# What is a block-matrix-transpose called and how to define it?

Consider the block matrix $\bf M$:

$$\bf M = \left[\begin{array}{cccc} \bf M_{11}&\bf M_{12}&\cdots&\bf M_{1m}\\ \bf M_{21}&\ddots&\ddots&\bf M_{2m}\\ \vdots&\ddots&\ddots&\vdots\\ \bf M_{n1}&\bf M_{n2}&\cdots&\bf M_{nm}\\ \end{array}\right]$$

I am interested in the "block-transpose" operation:

$$Tp(\bf M) = \left[\begin{array}{cccc} \bf M_{11}&\bf M_{21}&\cdots&\bf M_{n1}\\ \bf M_{12}&\ddots&\ddots&\bf M_{n2}\\ \vdots&\ddots&\ddots&\vdots\\ \bf M_{1m}&\bf M_{2m}&\cdots&\bf M_{nm}\\ \end{array}\right]$$

How can I express it? Ordinary transpose would not do, since then the individual blocks would also be transposed in the result.

I still do not know the name for such an operation, so I'm gonna keep calling it a "block transpose".

It is obvious that the operation will be a permutation - it shuffles around the elements of the matrix, right?

So if we assume a vectorization for the matrix : $\text{vec}({\bf M}) \in \mathbb R^{nm \times 1}$, the operation will be possible to represent using matrix multiplication by a permutation matrix. What remains is to find one which position for each row that should have a $1$ in it. To figure this out, we can with the row and column index matrices ($\bf r$ and $\bf c$):

$$\bf r = \left[\begin{array}{cccccc} 1&1&1&1&1&1\\2&2&2&2&2&2\\ 3&3&3&3&3&3\\4&4&4&4&4&4\\ 5&5&5&5&5&5\\6&6&6&6&6&6 \end{array}\right], \bf c = \left[\begin{array}{cccccc} 1&2&3&4&5&6\\1&2&3&4&5&6\\ 1&2&3&4&5&6\\1&2&3&4&5&6\\ 1&2&3&4&5&6\\1&2&3&4&5&6 \end{array}\right]$$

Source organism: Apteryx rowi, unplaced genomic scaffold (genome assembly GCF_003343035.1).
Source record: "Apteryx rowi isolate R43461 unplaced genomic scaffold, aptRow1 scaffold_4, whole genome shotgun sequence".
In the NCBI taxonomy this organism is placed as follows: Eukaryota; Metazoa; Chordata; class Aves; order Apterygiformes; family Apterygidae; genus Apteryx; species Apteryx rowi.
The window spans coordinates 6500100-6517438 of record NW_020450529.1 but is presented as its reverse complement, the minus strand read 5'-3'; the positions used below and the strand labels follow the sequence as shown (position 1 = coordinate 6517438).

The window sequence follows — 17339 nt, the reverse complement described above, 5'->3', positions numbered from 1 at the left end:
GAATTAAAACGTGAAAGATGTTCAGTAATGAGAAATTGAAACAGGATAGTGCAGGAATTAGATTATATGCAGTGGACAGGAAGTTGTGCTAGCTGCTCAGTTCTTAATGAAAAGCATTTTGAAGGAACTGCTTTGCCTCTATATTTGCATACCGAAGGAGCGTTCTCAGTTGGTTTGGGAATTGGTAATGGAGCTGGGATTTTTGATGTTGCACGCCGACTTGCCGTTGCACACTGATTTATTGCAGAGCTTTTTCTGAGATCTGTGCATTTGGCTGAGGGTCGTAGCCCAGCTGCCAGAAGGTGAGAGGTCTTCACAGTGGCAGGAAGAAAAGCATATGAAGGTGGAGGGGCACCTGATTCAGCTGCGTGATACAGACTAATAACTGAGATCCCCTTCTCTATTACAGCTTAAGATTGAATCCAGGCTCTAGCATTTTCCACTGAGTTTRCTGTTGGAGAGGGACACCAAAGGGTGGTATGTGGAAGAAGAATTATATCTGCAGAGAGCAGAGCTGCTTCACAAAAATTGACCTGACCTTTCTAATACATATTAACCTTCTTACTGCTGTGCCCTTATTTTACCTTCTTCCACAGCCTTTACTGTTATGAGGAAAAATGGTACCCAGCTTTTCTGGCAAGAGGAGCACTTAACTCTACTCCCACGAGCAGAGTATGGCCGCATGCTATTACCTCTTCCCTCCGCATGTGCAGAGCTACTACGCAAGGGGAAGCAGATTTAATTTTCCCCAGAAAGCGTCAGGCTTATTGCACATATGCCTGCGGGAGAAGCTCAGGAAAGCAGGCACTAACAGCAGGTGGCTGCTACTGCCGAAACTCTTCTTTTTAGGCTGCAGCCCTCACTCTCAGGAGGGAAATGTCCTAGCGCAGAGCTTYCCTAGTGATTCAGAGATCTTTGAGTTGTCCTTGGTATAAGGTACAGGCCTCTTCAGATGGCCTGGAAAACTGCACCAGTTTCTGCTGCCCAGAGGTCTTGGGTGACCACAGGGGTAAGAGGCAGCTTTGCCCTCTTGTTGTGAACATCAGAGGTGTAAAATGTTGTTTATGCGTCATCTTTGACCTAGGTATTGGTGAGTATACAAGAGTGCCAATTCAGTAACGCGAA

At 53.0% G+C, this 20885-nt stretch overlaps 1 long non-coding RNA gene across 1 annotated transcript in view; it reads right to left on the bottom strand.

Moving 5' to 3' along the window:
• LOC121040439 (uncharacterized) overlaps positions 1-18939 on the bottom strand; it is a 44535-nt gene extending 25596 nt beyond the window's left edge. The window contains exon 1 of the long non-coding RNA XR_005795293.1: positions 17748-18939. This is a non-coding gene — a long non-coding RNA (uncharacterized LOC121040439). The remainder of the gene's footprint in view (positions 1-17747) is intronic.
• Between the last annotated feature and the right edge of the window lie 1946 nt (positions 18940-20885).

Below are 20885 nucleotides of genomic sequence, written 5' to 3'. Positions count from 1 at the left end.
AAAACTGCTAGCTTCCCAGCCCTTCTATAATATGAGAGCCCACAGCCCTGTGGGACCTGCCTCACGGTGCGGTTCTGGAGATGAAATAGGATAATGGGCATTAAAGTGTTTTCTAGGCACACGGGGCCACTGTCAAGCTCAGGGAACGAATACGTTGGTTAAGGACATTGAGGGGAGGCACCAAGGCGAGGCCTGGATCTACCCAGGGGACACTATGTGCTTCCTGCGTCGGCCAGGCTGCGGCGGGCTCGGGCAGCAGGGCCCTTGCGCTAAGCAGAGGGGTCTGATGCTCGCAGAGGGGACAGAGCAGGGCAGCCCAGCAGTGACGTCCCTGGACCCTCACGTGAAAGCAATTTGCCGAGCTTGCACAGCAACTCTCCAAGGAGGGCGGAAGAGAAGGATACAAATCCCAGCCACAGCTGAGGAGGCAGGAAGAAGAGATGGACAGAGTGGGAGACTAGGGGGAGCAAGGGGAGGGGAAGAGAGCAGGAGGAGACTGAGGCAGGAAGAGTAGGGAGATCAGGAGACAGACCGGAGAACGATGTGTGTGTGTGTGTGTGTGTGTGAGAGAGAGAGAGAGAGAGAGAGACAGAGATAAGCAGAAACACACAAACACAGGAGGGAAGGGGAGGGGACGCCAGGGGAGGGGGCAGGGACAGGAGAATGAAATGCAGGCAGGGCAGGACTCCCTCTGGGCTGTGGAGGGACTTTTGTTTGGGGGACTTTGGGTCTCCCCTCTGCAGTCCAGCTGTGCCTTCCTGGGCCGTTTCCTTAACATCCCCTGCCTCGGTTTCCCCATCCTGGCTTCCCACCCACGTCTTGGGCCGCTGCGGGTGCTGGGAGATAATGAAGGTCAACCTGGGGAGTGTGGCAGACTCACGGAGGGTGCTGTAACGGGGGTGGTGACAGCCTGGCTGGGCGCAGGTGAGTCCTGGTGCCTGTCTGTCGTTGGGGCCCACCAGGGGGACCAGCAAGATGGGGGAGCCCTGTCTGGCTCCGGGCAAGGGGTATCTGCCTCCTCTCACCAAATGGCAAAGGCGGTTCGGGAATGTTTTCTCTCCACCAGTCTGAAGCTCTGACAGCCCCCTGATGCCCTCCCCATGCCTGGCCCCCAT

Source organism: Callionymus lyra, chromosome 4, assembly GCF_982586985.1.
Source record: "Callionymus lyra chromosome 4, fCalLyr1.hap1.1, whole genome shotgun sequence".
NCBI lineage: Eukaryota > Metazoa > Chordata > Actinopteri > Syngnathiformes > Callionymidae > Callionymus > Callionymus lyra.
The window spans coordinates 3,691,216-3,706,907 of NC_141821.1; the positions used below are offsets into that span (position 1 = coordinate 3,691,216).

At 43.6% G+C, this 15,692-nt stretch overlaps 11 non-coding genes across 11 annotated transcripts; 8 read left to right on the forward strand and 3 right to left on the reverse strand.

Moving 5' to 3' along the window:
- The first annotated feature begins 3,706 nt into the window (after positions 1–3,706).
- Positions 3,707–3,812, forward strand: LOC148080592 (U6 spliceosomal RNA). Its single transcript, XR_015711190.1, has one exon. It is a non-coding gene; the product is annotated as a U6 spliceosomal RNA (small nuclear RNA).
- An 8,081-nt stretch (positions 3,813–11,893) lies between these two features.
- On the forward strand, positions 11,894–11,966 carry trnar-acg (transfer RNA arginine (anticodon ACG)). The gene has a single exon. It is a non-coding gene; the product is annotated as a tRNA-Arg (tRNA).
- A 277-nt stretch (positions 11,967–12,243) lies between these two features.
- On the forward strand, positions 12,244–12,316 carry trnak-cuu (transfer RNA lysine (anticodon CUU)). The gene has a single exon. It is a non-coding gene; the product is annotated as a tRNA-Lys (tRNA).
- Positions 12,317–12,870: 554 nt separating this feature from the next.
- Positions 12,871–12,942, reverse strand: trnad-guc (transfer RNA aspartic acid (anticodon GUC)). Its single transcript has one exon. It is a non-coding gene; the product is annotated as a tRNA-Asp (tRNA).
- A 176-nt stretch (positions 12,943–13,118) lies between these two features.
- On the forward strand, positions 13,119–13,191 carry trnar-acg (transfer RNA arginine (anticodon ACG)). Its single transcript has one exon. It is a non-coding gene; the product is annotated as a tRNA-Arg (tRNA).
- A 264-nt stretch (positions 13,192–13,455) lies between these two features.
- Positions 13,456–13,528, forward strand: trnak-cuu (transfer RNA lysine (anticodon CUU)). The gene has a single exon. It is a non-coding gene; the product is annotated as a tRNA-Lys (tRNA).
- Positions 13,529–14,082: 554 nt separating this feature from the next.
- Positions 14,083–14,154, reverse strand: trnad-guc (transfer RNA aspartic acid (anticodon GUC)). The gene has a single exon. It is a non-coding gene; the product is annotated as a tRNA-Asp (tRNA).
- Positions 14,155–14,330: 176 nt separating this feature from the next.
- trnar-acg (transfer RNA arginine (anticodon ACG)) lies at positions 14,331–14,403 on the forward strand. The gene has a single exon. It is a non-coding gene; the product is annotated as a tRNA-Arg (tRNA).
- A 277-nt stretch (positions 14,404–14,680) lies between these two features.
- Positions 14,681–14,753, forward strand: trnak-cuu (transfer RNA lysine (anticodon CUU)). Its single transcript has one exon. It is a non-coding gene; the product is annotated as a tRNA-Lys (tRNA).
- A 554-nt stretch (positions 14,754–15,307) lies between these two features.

build the following helper matrix:

$${\bf h} = \left\lfloor\frac{{\bf c}+n_b-1}{n_b}\right\rfloor-\left\lfloor\frac{{\bf r}+m_b-1}{m_b}\right\rfloor$$ for example if block size is $n_b\times m_b = 2\times 2$:

$$\bf h = \left[\begin{array}{rrrrrr} 0&0&1&1&2&2\\0&0&1&1&2&2\\ -1&-1&0&0&1&1\\-1&-1&0&0&1&1\\ -2&-2&-1&-1&0&0\\-2&-2&-1&-1&0&0 \end{array}\right]$$

This matrix now counts how many steps up or down , left or right the transpose operator should push for each position in the matrix.

Now we can express a vectorized logical condition for how each element should move:

$$(\text{vec}({\bf c-h})n_b = \text{vec}({\bf c})^T)\&(\text{vec}({\bf r+h})m_b = \text{vec}({\bf r})^T)$$

For a $4\times 4$ matrix into $2\times 2$ blocks using lexical order of the vectorization:

$$\left[\begin{array}{cccccccccccccccc} 1&&&&&&&&&&&&&&&\\ &1&&&&&&&&&&&&&&\\ &&&&&&&&1&&&&&&&\\ &&&&&&&&&1&&&&&&\\ &&&&1&&&&&&&&&&&\\ &&&&&1&&&&&&&&&&\\ &&&&&&&&&&&&1&&&\\ &&&&&&&&&&&&&1&&\\ &&1&&&&&&&&&&&&&\\ &&&1&&&&&&&&&&&&\\ &&&&&&&&&&1&&&&&\\ &&&&&&&&&&&1&&&&\\ &&&&&&1&&&&&&&&&\\ &&&&&&&1&&&&&&&&\\ &&&&&&&&&&&&&&1&\\ &&&&&&&&&&&&&&&1 \end{array}\right]$$